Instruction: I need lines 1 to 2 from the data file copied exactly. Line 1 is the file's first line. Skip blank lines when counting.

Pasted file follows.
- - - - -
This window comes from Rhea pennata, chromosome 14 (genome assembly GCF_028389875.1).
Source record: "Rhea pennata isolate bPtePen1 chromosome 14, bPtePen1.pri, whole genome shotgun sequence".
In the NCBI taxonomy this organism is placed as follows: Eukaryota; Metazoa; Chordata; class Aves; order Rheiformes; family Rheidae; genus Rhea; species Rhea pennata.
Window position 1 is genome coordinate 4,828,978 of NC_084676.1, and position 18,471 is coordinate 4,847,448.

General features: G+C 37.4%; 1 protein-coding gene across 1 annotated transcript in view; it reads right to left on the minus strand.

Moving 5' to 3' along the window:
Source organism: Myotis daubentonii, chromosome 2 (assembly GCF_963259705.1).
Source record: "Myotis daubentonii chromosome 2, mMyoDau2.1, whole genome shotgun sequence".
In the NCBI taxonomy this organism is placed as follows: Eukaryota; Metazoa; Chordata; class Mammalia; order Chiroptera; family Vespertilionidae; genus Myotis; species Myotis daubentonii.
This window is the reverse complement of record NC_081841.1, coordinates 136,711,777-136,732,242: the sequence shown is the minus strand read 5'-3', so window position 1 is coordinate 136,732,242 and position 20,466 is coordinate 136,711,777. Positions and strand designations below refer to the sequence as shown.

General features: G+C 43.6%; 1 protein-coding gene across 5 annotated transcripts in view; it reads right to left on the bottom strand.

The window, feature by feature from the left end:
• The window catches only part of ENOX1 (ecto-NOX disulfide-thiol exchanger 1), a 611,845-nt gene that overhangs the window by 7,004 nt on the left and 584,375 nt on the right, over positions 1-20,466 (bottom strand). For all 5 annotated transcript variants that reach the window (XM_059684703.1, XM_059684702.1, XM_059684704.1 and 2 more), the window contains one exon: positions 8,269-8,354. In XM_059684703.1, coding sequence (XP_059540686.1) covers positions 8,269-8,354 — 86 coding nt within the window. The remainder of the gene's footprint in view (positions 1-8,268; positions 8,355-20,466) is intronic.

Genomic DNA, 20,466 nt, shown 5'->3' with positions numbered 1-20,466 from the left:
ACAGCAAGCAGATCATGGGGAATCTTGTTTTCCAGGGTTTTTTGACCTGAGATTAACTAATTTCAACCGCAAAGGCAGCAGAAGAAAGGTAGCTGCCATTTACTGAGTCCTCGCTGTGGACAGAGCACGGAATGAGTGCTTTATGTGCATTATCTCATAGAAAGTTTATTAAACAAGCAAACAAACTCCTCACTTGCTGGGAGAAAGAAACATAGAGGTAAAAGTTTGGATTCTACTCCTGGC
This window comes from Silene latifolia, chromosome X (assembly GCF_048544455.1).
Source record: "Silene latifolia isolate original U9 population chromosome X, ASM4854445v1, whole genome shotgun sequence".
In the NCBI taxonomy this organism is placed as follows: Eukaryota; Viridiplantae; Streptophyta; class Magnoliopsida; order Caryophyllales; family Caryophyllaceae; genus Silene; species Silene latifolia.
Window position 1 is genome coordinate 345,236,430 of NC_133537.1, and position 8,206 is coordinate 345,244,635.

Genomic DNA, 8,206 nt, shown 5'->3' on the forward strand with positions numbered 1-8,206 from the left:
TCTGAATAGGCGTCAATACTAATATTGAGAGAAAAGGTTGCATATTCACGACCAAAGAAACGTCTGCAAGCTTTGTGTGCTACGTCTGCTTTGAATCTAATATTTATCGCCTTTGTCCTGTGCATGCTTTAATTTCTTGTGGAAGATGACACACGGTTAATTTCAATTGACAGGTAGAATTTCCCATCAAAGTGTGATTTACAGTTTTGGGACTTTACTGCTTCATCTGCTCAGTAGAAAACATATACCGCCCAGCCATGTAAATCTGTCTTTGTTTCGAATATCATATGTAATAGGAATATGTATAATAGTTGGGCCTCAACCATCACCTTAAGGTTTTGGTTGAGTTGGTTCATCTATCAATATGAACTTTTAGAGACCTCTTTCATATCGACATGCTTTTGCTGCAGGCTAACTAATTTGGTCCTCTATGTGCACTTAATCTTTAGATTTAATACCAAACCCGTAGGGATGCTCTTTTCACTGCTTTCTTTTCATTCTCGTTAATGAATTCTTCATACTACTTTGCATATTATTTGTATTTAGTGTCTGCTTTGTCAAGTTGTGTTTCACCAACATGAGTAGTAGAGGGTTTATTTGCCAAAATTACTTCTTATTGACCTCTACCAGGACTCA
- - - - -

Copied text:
This window comes from Rhea pennata, chromosome 14 (genome assembly GCF_028389875.1).
Source record: "Rhea pennata isolate bPtePen1 chromosome 14, bPtePen1.pri, whole genome shotgun sequence".